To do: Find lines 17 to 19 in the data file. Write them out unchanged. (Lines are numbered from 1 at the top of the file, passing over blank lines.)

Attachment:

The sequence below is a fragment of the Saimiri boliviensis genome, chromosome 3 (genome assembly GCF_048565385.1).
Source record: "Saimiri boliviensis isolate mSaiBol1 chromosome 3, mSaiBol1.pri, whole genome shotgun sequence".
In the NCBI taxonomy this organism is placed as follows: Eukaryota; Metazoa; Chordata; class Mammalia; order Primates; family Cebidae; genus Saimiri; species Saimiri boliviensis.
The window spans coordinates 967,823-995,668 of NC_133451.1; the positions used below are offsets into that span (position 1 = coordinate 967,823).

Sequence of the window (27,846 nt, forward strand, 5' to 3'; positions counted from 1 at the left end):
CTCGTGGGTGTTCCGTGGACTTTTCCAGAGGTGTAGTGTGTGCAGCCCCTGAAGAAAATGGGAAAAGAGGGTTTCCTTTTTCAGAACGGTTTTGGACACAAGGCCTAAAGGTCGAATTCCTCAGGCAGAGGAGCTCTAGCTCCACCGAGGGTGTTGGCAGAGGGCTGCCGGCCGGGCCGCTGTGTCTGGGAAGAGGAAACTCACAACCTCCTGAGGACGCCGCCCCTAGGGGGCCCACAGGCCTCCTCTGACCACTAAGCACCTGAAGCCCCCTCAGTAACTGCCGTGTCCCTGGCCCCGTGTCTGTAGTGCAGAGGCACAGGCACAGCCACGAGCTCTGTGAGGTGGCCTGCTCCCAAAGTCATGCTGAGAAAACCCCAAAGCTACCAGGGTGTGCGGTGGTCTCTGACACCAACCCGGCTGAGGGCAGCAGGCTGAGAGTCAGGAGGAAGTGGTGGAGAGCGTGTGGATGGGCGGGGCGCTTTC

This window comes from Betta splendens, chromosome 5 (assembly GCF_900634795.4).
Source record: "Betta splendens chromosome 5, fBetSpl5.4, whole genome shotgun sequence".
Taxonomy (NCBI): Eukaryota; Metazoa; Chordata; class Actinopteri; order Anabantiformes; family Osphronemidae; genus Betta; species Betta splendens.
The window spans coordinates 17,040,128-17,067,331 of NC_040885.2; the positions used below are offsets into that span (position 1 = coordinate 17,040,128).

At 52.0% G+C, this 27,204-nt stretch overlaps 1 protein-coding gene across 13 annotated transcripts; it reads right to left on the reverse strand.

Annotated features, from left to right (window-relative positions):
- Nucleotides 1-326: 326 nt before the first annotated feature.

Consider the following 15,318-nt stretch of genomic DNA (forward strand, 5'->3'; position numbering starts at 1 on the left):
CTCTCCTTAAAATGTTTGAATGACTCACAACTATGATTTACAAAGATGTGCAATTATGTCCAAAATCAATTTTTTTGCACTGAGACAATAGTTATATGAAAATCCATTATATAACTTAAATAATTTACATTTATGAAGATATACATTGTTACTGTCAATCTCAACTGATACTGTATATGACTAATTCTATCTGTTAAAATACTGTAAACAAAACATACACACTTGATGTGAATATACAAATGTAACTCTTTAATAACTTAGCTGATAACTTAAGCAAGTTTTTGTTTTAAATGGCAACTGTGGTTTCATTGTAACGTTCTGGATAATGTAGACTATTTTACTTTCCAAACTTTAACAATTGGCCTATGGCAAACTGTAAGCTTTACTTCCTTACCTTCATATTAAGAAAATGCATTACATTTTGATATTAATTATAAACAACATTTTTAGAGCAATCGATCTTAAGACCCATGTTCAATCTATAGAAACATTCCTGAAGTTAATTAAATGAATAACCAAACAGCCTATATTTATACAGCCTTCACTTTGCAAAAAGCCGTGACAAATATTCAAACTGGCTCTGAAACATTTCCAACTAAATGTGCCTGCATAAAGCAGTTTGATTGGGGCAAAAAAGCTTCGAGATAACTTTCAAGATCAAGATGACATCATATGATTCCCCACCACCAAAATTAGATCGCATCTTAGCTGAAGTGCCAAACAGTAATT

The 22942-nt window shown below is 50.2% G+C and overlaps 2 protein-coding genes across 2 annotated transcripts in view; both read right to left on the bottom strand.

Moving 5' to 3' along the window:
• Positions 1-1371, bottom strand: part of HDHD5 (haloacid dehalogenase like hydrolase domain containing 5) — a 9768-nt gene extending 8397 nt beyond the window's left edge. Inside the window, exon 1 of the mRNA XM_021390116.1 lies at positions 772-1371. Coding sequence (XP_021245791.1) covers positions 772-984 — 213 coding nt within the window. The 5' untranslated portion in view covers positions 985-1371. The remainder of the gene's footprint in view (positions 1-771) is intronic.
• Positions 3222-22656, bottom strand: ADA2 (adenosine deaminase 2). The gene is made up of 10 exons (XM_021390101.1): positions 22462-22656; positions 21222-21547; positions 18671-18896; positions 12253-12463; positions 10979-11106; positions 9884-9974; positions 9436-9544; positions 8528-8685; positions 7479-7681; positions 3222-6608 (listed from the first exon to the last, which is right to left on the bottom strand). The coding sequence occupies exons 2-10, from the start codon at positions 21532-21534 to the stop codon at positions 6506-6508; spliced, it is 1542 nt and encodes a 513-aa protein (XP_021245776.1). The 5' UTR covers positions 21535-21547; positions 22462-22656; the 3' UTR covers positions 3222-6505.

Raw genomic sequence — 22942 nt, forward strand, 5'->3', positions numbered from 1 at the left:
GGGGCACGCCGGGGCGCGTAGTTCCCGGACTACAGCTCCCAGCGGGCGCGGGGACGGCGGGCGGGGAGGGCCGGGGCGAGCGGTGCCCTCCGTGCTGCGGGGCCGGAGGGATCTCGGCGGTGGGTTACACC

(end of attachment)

Moving 5' to 3' along the window:
• Positions 1-1371, bottom strand: part of HDHD5 (haloacid dehalogenase like hydrolase domain containing 5) — a 9768-nt gene extending 8397 nt beyond the window's left edge. Inside the window, exon 1 of the mRNA XM_021390116.1 lies at positions 772-1371. Coding sequence (XP_021245791.1) covers positions 772-984 — 213 coding nt within the window. The 5' untranslated portion in view covers positions 985-1371. The remainder of the gene's footprint in view (positions 1-771) is intronic.
• Positions 3222-22656, bottom strand: ADA2 (adenosine deaminase 2). The gene is made up of 10 exons (XM_021390101.1): positions 22462-22656; positions 21222-21547; positions 18671-18896; positions 12253-12463; positions 10979-11106; positions 9884-9974; positions 9436-9544; positions 8528-8685; positions 7479-7681; positions 3222-6608 (listed from the first exon to the last, which is right to left on the bottom strand). The coding sequence occupies exons 2-10, from the start codon at positions 21532-21534 to the stop codon at positions 6506-6508; spliced, it is 1542 nt and encodes a 513-aa protein (XP_021245776.1). The 5' UTR covers positions 21535-21547; positions 22462-22656; the 3' UTR covers positions 3222-6505.